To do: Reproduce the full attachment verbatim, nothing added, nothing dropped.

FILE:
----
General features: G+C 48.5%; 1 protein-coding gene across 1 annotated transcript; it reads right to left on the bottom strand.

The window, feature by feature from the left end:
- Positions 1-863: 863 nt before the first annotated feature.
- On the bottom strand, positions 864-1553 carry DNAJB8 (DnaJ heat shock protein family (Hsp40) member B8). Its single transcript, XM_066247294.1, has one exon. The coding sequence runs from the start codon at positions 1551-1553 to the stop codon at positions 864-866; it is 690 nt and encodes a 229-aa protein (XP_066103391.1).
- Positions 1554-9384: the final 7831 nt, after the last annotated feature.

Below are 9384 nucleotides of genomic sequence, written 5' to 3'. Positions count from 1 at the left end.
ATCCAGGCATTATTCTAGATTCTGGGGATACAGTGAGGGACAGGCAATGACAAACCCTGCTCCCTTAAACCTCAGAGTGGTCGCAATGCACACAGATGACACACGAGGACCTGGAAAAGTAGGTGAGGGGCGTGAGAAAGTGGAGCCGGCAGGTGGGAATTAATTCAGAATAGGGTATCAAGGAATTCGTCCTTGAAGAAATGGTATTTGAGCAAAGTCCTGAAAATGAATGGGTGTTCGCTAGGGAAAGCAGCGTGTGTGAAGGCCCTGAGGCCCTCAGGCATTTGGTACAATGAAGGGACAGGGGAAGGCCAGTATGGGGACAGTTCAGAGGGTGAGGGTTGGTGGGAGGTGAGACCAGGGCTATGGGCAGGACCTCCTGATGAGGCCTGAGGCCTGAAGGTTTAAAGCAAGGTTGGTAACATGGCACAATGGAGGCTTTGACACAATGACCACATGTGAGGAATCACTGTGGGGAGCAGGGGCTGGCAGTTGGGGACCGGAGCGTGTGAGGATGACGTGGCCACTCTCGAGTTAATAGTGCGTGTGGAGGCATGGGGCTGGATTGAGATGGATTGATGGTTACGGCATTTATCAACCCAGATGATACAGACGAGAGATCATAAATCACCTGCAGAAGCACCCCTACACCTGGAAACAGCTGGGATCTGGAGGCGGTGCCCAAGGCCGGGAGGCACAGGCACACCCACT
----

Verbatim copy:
General features: G+C 48.5%; 1 protein-coding gene across 1 annotated transcript; it reads right to left on the bottom strand.

The window, feature by feature from the left end:
- Positions 1-863: 863 nt before the first annotated feature.
- On the bottom strand, positions 864-1553 carry DNAJB8 (DnaJ heat shock protein family (Hsp40) member B8). Its single transcript, XM_066247294.1, has one exon. The coding sequence runs from the start codon at positions 1551-1553 to the stop codon at positions 864-866; it is 690 nt and encodes a 229-aa protein (XP_066103391.1).
- Positions 1554-9384: the final 7831 nt, after the last annotated feature.

Below are 9384 nucleotides of genomic sequence, written 5' to 3'. Positions count from 1 at the left end.
ATCCAGGCATTATTCTAGATTCTGGGGATACAGTGAGGGACAGGCAATGACAAACCCTGCTCCCTTAAACCTCAGAGTGGTCGCAATGCACACAGATGACACACGAGGACCTGGAAAAGTAGGTGAGGGGCGTGAGAAAGTGGAGCCGGCAGGTGGGAATTAATTCAGAATAGGGTATCAAGGAATTCGTCCTTGAAGAAATGGTATTTGAGCAAAGTCCTGAAAATGAATGGGTGTTCGCTAGGGAAAGCAGCGTGTGTGAAGGCCCTGAGGCCCTCAGGCATTTGGTACAATGAAGGGACAGGGGAAGGCCAGTATGGGGACAGTTCAGAGGGTGAGGGTTGGTGGGAGGTGAGACCAGGGCTATGGGCAGGACCTCCTGATGAGGCCTGAGGCCTGAAGGTTTAAAGCAAGGTTGGTAACATGGCACAATGGAGGCTTTGACACAATGACCACATGTGAGGAATCACTGTGGGGAGCAGGGGCTGGCAGTTGGGGACCGGAGCGTGTGAGGATGACGTGGCCACTCTCGAGTTAATAGTGCGTGTGGAGGCATGGGGCTGGATTGAGATGGATTGATGGTTACGGCATTTATCAACCCAGATGATACAGACGAGAGATCATAAATCACCTGCAGAAGCACCCCTACACCTGGAAACAGCTGGGATCTGGAGGCGGTGCCCAAGGCCGGGAGGCACAGGCACACCCACT